By TERRY LEE FREEMAN
On April 20, 2021, 12 individuals agreed that former police officer Derek Chauvin murdered George P. Floyd. He was found guilty on all three counts. The reading of the verdict was a moment of both jubilation and vindication. I could see the ancestors – Emmett and Mamie Till, James Chaney, Medgar Evers, and Dr. Martin Luther King Jr. — raising their hands in acknowledgment of movement in the right direction. But I could also see the parents and loved ones of Rodney King, Trayvon Martin, Eric Garner, Philando Castille, Sandra Bland, Freddie Gray, and so many more are asking why it has taken so long. Yes, it was a moment, but only a moment. The movement to change a system of oppression that too often views black bodies as targets requires strict and dedicated attention to reform and reimagining and tangible change. Without that next step, we are doomed, and we will continue to experience assaults on black humanity.
I am overwhelmed with joy for the Floyd family that someone has been held accountable for their brother, father, uncle, friend, and son’s death. But we must hold accountable a system that allows individuals within their ranks to patrol neighborhoods while believing that it is okay to kneel on another human being’s neck for more than 9 minutes, watch them die, and show no remorse. Would we have even known about George Floyd’s brutal death if a 17-year-old girl hadn’t had the foresight to record the entire event? And if we had a criminal justice legal system that valued the lives of those they were sworn to serve and protect, we might not be waiting to hear the next steps in the Duante Wright case. Another Minnesota man killed at the hands of a veteran police officer.
My skepticism of the success of creating a just criminal legal system is based on the racist roots of American policing “slave patrols,” which were created during slavery to protect the economic interest of white people. Squads made up of white volunteers were empowered to use vigilante tactics to enforce laws. Their sole purpose was to locate and returned runaway slaves to their owners. How do you morph such a system into one that protects and serves everyone? What actions must we take to ensure that police officers view black bodies as having equal value to white bodies? How do we help police officers view African American community as a part of the solution instead of being viewed as the root of the problem? And when do we value the tears of black mothers and fathers with equal empathy to white mothers and fathers? Until we see our success hinge on the success of others, we will not be successful. And to get to that place will take both individual and collective work.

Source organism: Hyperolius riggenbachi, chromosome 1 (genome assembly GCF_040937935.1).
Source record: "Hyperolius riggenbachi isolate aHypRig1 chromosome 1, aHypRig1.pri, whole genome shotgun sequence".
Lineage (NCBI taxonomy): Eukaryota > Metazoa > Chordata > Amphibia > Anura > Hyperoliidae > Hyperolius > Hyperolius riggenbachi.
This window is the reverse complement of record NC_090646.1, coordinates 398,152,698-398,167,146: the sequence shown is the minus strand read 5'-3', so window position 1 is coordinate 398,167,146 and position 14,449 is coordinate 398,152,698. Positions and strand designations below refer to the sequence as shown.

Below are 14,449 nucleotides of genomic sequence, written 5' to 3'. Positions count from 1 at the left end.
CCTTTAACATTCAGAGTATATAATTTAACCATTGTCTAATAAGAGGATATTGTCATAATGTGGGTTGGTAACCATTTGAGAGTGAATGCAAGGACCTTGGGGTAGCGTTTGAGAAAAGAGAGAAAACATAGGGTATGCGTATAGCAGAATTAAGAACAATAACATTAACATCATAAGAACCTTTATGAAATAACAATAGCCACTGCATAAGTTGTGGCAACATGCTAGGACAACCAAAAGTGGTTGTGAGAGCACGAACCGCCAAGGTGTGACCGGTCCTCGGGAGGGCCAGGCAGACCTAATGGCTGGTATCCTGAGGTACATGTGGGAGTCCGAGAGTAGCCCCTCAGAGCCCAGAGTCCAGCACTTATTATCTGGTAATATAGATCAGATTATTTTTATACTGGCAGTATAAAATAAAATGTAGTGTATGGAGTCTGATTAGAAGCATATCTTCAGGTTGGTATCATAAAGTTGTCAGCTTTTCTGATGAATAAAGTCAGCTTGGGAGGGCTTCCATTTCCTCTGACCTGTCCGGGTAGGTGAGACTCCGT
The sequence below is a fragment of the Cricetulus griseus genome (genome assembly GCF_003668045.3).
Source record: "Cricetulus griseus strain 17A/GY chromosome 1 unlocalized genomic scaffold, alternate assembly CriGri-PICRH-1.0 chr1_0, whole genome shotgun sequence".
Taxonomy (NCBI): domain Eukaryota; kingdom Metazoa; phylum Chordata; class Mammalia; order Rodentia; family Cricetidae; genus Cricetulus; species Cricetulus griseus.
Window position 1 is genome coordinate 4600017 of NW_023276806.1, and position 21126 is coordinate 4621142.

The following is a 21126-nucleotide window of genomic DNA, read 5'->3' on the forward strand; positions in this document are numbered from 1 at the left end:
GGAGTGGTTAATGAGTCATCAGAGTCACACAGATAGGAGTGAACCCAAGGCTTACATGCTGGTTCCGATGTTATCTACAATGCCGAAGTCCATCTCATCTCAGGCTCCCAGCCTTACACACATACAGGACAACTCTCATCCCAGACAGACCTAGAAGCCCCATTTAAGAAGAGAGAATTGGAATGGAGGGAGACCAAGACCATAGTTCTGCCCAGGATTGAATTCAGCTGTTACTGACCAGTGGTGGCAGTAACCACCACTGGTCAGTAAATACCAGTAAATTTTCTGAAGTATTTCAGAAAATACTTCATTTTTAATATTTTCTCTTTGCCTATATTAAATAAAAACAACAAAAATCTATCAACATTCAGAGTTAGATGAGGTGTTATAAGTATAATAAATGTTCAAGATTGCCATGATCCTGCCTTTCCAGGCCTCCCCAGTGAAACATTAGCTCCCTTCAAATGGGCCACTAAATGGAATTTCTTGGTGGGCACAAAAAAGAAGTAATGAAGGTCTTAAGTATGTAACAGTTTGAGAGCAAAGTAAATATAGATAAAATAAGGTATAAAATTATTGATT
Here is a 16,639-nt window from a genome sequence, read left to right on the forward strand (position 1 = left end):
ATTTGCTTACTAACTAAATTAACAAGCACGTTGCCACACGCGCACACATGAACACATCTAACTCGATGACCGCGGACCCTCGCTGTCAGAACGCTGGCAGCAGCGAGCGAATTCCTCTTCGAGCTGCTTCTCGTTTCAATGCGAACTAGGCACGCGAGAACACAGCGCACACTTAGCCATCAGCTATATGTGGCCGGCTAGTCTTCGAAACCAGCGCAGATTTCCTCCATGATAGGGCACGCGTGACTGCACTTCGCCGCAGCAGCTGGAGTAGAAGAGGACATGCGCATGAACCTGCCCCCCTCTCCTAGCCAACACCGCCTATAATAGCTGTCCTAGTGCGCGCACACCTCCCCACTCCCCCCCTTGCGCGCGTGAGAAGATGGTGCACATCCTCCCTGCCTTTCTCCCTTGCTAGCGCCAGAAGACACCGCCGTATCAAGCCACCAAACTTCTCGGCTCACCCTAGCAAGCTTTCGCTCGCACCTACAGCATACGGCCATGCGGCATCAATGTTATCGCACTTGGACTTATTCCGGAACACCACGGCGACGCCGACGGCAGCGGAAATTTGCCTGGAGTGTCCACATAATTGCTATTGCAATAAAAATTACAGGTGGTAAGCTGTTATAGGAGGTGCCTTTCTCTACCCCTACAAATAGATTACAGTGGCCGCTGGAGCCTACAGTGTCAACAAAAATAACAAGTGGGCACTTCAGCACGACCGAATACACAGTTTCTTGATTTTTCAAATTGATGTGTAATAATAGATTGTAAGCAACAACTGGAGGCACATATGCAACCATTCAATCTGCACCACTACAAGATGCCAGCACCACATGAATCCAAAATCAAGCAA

You don’t have to be a racist to buy into racist policies. You don’t have to be a racist to believe that a racist narrative is true. But you do have to accept that our socialization has occurred within a narrative that has always skewed toward a white truth over the truth.
Our society would operate more effectively as a whole if we fully acknowledge the horror of our past and recognize that we continue to allow that ugliness to seep into our present. A future free of that will not just magically occur because of one just verdict. It will require the continued tenacity to create systems that provide everyone equity and access to opportunity. It will require more than exercising our vote but monitoring the actions and inactions of our elected officials. It will require courage, sacrifice, and persistence. And it will require us to work not only with our allies but with those who consider themselves accomplices in this fight for Justice and freedom.
My skepticism remains, but not on whether things can change, but more on how long it will take to see substantive change. Yesterday’s verdict was a step in the right direction, but the hard work is ahead and requires us to change minds, policies, practices, and systems.